Virtual Math Tutor: Math problem #48

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Sunday, December 19, 2010

Math problem #48

Math problem: It is known that and    are the roots of the quadratic equation


Derive a quadratic equation whose roots are   and .

Discussion and hints: Let us consider a general quadratic equation


Without loss of generality we may assume that To derive the formulas for the roots of the general quadratic equation (1) we complete the square on the left hand side to get





Introduce the discriminant of (1). It is clear from the formula above that if the quadratic equation (1) has two real roots, which are given by the quadratic formula:



If then (1) admits one (double) real root



If then (1) has two complex-conjugate roots



From the formulas that we have derived above, it is easy to compute (Vi├Ęte's formulas)






Figure 1 


Let us also say a few words about maximum and minimum of the quadratic polynomial function


If then the polynomial has no maximum value, but has the minimum of at If then the polynomial ha no minimum, but it has the maximum value of at

The graph of the function is a parabola. Its vertex is at the point



If the parabola is concave up, if the parabola is concave down. The vertical axis of such a parabola is the line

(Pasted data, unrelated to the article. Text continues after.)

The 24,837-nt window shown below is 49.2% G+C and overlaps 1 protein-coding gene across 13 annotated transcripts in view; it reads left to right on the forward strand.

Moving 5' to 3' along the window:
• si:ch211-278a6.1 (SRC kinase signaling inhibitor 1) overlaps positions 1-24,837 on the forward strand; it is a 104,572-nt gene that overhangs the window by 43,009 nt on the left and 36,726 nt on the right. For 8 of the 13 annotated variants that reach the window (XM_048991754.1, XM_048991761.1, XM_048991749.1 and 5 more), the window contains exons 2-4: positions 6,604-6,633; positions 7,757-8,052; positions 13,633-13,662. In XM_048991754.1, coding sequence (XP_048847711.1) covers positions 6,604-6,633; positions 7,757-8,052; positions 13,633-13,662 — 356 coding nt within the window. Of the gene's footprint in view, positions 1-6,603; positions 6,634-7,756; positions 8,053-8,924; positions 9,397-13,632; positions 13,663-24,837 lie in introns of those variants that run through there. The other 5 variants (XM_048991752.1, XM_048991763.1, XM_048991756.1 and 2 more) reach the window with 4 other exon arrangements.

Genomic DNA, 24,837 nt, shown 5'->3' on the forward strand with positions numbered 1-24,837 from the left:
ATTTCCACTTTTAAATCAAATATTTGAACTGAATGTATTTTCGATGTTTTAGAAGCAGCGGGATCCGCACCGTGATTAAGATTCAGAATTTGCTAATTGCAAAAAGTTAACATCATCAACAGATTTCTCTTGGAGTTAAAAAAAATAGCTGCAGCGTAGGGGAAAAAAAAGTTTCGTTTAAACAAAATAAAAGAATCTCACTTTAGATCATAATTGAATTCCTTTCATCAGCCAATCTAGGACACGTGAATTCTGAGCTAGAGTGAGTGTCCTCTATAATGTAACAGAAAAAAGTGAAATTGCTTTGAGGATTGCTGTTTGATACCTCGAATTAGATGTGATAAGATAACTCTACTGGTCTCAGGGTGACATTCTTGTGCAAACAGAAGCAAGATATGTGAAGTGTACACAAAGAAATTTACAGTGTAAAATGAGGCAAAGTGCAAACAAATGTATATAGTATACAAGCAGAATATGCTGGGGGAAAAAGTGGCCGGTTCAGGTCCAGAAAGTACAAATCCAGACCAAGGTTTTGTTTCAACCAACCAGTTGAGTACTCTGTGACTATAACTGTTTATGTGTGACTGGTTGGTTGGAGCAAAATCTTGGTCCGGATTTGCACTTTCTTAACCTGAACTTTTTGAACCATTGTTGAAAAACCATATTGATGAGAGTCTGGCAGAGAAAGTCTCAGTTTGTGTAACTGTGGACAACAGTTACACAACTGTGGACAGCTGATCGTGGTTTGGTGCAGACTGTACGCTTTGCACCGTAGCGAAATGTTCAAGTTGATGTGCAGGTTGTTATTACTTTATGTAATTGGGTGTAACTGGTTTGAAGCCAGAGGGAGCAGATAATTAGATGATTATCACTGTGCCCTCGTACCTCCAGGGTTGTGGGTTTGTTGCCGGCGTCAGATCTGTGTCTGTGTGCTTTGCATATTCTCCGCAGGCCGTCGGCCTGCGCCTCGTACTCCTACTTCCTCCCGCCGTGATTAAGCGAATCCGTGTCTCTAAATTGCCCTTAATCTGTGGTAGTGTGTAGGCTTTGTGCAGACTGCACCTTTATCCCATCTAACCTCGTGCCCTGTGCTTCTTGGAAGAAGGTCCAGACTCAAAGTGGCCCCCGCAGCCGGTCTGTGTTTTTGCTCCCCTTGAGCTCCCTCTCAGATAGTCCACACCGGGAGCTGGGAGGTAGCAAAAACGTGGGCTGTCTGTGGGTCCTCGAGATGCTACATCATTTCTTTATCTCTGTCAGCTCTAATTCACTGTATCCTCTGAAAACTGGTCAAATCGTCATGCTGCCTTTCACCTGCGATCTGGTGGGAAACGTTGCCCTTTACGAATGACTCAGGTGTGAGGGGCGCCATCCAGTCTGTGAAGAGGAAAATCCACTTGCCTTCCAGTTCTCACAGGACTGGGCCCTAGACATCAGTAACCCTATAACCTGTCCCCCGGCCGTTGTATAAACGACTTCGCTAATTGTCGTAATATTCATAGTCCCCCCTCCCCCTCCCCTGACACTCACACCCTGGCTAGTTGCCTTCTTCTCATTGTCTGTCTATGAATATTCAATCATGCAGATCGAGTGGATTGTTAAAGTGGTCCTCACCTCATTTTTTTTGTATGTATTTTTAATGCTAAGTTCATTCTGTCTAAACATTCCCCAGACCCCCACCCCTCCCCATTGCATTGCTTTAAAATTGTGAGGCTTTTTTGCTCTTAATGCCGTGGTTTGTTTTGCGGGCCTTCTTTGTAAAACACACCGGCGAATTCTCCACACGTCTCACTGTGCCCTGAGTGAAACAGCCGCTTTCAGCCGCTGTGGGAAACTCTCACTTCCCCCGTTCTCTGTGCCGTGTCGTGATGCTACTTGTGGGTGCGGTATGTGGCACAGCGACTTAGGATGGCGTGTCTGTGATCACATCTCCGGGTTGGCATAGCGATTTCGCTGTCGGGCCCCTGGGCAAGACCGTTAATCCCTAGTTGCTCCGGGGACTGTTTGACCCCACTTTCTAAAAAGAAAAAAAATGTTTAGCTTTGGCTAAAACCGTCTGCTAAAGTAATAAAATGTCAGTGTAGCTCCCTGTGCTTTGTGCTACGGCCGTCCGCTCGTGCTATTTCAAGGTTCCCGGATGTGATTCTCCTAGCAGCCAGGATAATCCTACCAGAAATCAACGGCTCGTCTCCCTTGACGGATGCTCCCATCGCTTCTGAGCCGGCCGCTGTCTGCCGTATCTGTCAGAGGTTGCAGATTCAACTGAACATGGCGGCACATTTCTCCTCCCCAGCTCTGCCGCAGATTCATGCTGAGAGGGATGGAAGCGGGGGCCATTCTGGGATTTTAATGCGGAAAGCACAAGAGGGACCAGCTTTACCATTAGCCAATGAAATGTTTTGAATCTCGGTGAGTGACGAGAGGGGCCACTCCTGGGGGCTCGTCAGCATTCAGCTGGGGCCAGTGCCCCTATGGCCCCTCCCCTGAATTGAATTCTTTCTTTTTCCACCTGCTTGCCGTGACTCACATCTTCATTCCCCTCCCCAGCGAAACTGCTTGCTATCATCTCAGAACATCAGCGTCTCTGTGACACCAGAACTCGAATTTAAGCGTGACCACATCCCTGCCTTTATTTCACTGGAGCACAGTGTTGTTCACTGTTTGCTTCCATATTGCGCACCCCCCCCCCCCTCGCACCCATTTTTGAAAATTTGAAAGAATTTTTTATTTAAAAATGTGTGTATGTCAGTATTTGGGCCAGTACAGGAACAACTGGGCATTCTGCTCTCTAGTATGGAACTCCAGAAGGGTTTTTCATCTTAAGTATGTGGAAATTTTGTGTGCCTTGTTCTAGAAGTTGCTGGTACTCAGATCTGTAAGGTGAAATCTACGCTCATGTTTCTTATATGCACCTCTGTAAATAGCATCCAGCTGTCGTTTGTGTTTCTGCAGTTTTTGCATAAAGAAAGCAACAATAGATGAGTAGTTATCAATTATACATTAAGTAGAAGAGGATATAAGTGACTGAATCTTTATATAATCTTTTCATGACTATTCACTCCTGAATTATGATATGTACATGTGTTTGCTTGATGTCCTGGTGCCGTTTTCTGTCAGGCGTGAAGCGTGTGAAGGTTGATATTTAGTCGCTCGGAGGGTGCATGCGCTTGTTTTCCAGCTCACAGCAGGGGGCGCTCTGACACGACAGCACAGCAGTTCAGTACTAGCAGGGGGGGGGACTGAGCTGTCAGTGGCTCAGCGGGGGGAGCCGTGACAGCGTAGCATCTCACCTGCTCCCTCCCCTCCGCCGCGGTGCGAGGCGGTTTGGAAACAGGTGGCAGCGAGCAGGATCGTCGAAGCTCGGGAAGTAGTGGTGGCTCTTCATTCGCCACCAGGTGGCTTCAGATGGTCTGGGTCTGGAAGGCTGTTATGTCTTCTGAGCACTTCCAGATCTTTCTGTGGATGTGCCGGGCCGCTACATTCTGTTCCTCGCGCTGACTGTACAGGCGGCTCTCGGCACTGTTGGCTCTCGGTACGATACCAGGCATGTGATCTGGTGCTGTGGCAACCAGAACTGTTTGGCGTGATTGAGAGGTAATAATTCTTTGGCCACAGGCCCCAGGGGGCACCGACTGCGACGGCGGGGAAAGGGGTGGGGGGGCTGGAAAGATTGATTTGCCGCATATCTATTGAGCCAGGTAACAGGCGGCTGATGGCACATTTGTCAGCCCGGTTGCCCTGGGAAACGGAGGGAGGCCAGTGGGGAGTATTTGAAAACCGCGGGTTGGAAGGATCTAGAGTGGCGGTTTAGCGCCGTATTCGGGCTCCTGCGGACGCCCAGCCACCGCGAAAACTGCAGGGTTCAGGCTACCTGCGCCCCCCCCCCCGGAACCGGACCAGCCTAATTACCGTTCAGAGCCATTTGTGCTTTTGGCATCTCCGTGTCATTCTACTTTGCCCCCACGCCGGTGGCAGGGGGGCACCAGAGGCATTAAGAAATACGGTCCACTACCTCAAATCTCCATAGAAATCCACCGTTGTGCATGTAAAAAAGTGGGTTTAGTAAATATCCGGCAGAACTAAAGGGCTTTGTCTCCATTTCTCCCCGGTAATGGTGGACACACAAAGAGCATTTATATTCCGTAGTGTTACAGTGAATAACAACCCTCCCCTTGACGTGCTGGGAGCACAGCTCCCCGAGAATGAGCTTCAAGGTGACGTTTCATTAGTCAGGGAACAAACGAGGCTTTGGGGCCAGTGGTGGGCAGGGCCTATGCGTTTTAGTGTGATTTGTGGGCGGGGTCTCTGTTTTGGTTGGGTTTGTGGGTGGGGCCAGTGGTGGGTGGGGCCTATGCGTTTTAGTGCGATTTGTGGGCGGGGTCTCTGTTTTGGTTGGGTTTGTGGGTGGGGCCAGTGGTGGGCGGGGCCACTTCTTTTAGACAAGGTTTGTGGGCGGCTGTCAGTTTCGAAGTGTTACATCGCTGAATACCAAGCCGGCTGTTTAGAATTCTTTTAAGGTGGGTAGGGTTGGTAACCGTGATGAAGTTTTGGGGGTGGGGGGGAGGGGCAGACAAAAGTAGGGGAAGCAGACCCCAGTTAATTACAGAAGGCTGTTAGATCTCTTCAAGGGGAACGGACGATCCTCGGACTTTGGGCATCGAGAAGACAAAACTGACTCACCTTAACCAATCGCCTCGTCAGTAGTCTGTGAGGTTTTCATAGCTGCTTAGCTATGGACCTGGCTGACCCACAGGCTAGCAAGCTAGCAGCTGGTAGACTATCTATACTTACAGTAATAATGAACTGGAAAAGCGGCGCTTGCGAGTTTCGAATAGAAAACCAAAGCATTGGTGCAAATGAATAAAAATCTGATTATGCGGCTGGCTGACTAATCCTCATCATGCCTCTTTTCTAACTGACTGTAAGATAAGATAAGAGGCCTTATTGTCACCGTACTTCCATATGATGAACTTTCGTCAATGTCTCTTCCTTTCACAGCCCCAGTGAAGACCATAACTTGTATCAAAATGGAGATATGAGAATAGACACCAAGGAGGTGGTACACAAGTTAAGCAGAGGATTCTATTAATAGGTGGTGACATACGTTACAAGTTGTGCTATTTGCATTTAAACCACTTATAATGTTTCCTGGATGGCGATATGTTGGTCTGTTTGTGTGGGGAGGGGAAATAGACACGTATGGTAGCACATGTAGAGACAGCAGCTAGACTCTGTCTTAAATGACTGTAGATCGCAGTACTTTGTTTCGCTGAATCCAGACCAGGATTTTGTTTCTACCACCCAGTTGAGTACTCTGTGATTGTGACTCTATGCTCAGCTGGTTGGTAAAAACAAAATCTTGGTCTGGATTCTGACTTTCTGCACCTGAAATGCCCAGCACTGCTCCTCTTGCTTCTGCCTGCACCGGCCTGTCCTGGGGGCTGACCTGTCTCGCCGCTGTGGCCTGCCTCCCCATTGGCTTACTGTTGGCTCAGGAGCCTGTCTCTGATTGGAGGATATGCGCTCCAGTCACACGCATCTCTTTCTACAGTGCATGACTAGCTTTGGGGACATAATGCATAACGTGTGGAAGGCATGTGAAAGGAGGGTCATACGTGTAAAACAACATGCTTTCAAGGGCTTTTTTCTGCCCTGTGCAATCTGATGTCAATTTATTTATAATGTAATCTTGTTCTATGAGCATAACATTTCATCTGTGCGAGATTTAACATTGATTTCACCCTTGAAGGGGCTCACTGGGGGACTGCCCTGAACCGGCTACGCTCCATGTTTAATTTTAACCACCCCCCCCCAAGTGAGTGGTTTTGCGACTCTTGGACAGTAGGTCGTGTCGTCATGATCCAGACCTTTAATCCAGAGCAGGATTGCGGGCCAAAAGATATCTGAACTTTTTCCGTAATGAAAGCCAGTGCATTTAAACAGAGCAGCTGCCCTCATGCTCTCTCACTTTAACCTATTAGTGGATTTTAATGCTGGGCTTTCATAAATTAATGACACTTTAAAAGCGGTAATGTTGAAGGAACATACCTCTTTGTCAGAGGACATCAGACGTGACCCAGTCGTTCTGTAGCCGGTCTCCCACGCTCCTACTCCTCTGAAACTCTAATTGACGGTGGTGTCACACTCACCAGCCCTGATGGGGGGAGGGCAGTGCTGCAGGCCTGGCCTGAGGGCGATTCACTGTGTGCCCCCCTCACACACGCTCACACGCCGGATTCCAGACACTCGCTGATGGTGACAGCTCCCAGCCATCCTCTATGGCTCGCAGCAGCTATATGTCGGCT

See Figure 1 for more details.

To complete our discussion let us consider the inequality defined by a quadratic polynomial:



If and () the inequality (3) holds true for any value of (see Figure 1). If and () the inequality (3) is impossible for any value of ) (see Figure 1). If and () the inequality (3) holds true for all values of satisfying or , where are the roots of the quadratic equation (1) (see Figure 1). If and () the inequality (3) holds true for all values of satisfying , where are the roots of the quadratic equation (1) (see Figure 1). If If and then the inequality (3) holds true for all values of If and (except , see Figure 1). If If and then the inequality (3) is impossible for any value of and (see Figure 1).


Solution

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